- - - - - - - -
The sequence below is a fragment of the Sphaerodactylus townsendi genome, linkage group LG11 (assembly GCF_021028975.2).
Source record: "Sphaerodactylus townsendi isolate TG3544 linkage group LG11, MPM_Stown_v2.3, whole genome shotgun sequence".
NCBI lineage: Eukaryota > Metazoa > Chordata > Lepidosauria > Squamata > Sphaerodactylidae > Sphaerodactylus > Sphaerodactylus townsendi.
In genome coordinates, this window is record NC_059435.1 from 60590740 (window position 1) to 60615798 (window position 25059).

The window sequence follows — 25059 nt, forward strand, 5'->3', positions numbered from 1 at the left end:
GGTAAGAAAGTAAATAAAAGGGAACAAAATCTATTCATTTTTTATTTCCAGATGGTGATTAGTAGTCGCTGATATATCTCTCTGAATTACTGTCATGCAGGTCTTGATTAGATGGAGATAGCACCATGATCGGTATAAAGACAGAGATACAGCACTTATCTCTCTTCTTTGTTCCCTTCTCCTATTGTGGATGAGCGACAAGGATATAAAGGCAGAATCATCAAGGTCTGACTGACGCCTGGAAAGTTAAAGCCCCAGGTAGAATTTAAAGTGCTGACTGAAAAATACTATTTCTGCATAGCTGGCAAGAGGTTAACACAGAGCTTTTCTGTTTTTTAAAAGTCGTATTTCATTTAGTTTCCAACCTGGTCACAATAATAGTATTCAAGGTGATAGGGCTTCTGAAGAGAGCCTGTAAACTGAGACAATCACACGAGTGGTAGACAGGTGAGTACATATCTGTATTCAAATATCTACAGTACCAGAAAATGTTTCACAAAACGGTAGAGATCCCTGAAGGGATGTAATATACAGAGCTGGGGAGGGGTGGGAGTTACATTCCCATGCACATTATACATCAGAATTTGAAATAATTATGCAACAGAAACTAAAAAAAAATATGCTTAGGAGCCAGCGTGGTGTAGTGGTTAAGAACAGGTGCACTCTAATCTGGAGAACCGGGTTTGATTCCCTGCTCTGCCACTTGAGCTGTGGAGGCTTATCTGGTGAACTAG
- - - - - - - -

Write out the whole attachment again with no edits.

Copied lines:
The sequence below is a fragment of the Sphaerodactylus townsendi genome, linkage group LG11 (assembly GCF_021028975.2).
Source record: "Sphaerodactylus townsendi isolate TG3544 linkage group LG11, MPM_Stown_v2.3, whole genome shotgun sequence".
NCBI lineage: Eukaryota > Metazoa > Chordata > Lepidosauria > Squamata > Sphaerodactylidae > Sphaerodactylus > Sphaerodactylus townsendi.
In genome coordinates, this window is record NC_059435.1 from 60590740 (window position 1) to 60615798 (window position 25059).

The window sequence follows — 25059 nt, forward strand, 5'->3', positions numbered from 1 at the left end:
GGTAAGAAAGTAAATAAAAGGGAACAAAATCTATTCATTTTTTATTTCCAGATGGTGATTAGTAGTCGCTGATATATCTCTCTGAATTACTGTCATGCAGGTCTTGATTAGATGGAGATAGCACCATGATCGGTATAAAGACAGAGATACAGCACTTATCTCTCTTCTTTGTTCCCTTCTCCTATTGTGGATGAGCGACAAGGATATAAAGGCAGAATCATCAAGGTCTGACTGACGCCTGGAAAGTTAAAGCCCCAGGTAGAATTTAAAGTGCTGACTGAAAAATACTATTTCTGCATAGCTGGCAAGAGGTTAACACAGAGCTTTTCTGTTTTTTAAAAGTCGTATTTCATTTAGTTTCCAACCTGGTCACAATAATAGTATTCAAGGTGATAGGGCTTCTGAAGAGAGCCTGTAAACTGAGACAATCACACGAGTGGTAGACAGGTGAGTACATATCTGTATTCAAATATCTACAGTACCAGAAAATGTTTCACAAAACGGTAGAGATCCCTGAAGGGATGTAATATACAGAGCTGGGGAGGGGTGGGAGTTACATTCCCATGCACATTATACATCAGAATTTGAAATAATTATGCAACAGAAACTAAAAAAAAATATGCTTAGGAGCCAGCGTGGTGTAGTGGTTAAGAACAGGTGCACTCTAATCTGGAGAACCGGGTTTGATTCCCTGCTCTGCCACTTGAGCTGTGGAGGCTTATCTGGTGAACTAG